The police killings of George Floyd and Breonna Taylor have sparked a national movement to reform law enforcement. Among the problems the movement has highlighted is America’s over-reliance on police to handle all manner of civil disturbances and minor lawbreaking. It was Floyd’s alleged use of a counterfeit $20 bill that led a Minneapolis store owner to call the police. Eric Garner was killed by a police officer attempting to arrest him for selling “loosie” cigarettes in New York City. And every day across the country, police are dispatched to handle people experiencing mental health crises or substance use disorders. Too frequently, those police calls end in violence. In response, activists nationwide have issued calls to "defund the police."
For years, Arnold Ventures has been investing in studies and initiatives to identify the most effective alternatives to arrest — ways to maintain the peace and enforce the law without relying on handcuffs and jail cells. While some 911 calls demand a police response, many could be better handled by a social service worker, mental health professional, or a team of responders that may or may not include a police officer.
“From a very early age, we teach our children to call 911 for an emergency. And in many cases we do not define what an emergency means. Calling 911 and expecting an officer to respond, is a part of our everyday expectation,” said Arnold Ventures Criminal Justice Manager Nikki Smith-Kea. “But what that means is law enforcement officers are responding to a lot of calls and for many situations officers have not received sufficient training.”
A core problem is that law enforcement routinely serves as the primary response to people experiencing crises.
National jail statistics reveal the scope of the crisis. An estimated 64 percent of the people in local jails across the country suffer from mental illness, and 68 percent have a substance use disorder. There are more than three times as many mentally ill people in American jails than in our underfunded mental health facilities. A bipartisan consensus is developing that jail isn’t the best place for people with mental illness or substance use disorder — and that armed police officers often are not the responders best-equipped to deal with these vulnerable populations. The coronavirus pandemic has only increased the pressure on local jails to reduce their populations to guard against an outbreak.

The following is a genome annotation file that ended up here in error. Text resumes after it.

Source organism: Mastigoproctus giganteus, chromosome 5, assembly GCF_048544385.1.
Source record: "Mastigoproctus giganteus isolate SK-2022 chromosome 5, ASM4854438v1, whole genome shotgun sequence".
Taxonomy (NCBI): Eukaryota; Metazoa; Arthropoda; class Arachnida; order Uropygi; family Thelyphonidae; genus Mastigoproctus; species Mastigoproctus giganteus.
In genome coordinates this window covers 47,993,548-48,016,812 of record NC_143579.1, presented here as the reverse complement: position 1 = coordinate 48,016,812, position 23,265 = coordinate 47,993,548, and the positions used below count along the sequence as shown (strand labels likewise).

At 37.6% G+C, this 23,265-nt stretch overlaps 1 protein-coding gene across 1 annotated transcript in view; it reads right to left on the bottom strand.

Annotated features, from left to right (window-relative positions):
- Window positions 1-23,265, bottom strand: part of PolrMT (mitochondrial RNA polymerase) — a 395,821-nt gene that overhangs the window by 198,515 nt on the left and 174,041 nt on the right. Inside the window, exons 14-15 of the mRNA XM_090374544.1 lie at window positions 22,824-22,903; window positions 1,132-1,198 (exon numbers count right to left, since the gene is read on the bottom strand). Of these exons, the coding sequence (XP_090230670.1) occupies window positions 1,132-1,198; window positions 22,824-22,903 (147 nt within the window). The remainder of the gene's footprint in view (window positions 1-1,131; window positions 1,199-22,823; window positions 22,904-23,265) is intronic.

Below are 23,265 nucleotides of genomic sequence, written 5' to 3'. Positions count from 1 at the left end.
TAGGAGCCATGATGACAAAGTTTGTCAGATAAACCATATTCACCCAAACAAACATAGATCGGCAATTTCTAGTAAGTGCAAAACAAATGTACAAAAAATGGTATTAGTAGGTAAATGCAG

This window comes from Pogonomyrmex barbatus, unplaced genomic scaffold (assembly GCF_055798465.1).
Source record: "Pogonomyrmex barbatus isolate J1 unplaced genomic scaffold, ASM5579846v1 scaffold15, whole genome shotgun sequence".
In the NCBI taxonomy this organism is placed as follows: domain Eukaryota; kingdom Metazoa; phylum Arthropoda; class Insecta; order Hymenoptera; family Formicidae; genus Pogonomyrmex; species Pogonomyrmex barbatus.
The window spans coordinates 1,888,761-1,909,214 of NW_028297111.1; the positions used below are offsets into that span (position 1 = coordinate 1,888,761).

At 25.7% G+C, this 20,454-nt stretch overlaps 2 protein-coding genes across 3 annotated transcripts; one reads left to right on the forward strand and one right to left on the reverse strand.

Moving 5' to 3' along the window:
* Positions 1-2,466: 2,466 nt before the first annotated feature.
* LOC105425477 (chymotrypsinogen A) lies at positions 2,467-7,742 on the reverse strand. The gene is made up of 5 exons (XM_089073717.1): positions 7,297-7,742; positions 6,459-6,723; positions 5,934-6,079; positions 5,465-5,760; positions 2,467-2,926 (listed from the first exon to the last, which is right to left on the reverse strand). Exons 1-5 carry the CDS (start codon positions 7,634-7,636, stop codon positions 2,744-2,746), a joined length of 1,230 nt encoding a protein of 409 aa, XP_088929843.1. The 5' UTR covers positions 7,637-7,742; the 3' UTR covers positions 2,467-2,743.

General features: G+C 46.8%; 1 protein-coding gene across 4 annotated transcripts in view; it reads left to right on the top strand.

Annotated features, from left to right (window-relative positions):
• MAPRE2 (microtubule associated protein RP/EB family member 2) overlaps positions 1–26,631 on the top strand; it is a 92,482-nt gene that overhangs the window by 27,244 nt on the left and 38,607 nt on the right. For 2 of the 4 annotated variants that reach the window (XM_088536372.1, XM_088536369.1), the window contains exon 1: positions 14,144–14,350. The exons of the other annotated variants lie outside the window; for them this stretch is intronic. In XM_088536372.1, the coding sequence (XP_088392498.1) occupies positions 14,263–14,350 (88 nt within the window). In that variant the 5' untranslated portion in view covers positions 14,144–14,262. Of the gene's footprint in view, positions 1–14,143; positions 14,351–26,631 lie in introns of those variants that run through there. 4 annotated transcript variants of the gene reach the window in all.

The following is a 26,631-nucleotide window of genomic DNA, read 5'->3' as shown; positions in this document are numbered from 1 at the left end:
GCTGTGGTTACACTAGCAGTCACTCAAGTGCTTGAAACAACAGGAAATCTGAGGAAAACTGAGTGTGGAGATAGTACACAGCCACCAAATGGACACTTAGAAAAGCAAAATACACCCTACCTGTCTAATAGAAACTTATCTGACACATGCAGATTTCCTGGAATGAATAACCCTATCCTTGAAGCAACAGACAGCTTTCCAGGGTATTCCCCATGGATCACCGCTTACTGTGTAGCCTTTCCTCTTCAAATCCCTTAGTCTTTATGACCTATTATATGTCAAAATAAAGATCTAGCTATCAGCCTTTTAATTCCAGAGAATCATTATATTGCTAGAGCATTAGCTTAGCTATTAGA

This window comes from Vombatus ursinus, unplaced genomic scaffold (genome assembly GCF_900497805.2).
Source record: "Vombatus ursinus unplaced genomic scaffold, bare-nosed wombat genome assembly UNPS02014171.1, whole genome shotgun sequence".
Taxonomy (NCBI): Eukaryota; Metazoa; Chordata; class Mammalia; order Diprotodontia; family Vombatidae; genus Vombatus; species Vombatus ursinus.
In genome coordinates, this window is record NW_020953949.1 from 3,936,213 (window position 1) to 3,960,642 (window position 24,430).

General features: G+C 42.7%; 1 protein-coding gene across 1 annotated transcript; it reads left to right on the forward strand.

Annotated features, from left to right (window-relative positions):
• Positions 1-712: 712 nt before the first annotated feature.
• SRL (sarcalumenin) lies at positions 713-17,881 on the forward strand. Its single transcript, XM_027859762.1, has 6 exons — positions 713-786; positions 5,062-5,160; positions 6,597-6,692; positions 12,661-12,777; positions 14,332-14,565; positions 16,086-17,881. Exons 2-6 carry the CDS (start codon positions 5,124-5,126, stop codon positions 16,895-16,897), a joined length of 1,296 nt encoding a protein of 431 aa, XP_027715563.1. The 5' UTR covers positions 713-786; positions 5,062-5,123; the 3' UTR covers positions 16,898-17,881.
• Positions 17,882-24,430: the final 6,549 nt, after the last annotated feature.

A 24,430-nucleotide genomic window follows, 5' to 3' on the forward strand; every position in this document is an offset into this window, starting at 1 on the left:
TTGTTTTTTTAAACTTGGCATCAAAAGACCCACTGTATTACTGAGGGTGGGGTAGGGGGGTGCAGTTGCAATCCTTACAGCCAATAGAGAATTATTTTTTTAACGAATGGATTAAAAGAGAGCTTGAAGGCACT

The Data-Driven Justice Initiative is Arnold Ventures’ most ambitious reform effort. Launched by the Obama Administration in 2016 and now funded by Arnold Ventures, DDJ is a partnership of 10 states, 93 counties, 42 cities, and 5 city-county consolidations that collectively represent more than 94 million Americans. Jurisdictions begin by collecting data from jails, hospitals, homeless shelters, and mental health clinics to identify so-called “frequent utilizers” — individuals, often with mental health or substance use disorders, who cycle repeatedly through public and private institutions.
Again and again, cities and counties have discovered that a relatively small number of these frequent utilizers account for a disproportionate use of public resources. In Florida, Miami-Dade County found that just 97 people spent 39,000 collective days in jail, emergency rooms, state hospitals, or psychiatric facilities over a five-year period. A recent report from the California Policy Lab found that high utilizers in Sonoma County represent approximately 1 percent of the county population but account for 26 percent of jail time, 28 percent of annual costs for behavioral health services, and 52 percent of nights in housing or shelters provided to people experiencing homelessness.